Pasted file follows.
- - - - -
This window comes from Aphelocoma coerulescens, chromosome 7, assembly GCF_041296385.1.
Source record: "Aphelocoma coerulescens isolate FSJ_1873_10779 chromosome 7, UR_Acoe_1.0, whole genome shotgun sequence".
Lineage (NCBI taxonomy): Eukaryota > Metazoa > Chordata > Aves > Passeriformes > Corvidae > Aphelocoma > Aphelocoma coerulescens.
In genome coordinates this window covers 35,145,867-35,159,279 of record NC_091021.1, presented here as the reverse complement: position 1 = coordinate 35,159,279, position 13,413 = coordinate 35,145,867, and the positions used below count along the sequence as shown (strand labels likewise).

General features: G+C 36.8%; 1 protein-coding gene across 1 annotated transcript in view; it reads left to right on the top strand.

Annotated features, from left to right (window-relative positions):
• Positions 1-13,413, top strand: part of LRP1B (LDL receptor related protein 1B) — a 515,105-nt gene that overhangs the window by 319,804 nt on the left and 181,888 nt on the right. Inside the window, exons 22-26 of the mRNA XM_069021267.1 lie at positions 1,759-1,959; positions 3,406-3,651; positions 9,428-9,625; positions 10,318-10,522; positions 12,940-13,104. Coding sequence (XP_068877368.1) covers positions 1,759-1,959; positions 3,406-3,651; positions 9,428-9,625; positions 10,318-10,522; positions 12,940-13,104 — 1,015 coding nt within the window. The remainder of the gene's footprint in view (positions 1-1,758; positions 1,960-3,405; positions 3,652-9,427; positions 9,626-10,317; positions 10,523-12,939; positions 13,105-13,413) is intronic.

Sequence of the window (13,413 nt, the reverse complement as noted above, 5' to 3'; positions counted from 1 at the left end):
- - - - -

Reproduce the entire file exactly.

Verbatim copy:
This window comes from Aphelocoma coerulescens, chromosome 7, assembly GCF_041296385.1.
Source record: "Aphelocoma coerulescens isolate FSJ_1873_10779 chromosome 7, UR_Acoe_1.0, whole genome shotgun sequence".
Lineage (NCBI taxonomy): Eukaryota > Metazoa > Chordata > Aves > Passeriformes > Corvidae > Aphelocoma > Aphelocoma coerulescens.
In genome coordinates this window covers 35,145,867-35,159,279 of record NC_091021.1, presented here as the reverse complement: position 1 = coordinate 35,159,279, position 13,413 = coordinate 35,145,867, and the positions used below count along the sequence as shown (strand labels likewise).

General features: G+C 36.8%; 1 protein-coding gene across 1 annotated transcript in view; it reads left to right on the top strand.

Annotated features, from left to right (window-relative positions):
• Positions 1-13,413, top strand: part of LRP1B (LDL receptor related protein 1B) — a 515,105-nt gene that overhangs the window by 319,804 nt on the left and 181,888 nt on the right. Inside the window, exons 22-26 of the mRNA XM_069021267.1 lie at positions 1,759-1,959; positions 3,406-3,651; positions 9,428-9,625; positions 10,318-10,522; positions 12,940-13,104. Coding sequence (XP_068877368.1) covers positions 1,759-1,959; positions 3,406-3,651; positions 9,428-9,625; positions 10,318-10,522; positions 12,940-13,104 — 1,015 coding nt within the window. The remainder of the gene's footprint in view (positions 1-1,758; positions 1,960-3,405; positions 3,652-9,427; positions 9,626-10,317; positions 10,523-12,939; positions 13,105-13,413) is intronic.

Sequence of the window (13,413 nt, the reverse complement as noted above, 5' to 3'; positions counted from 1 at the left end):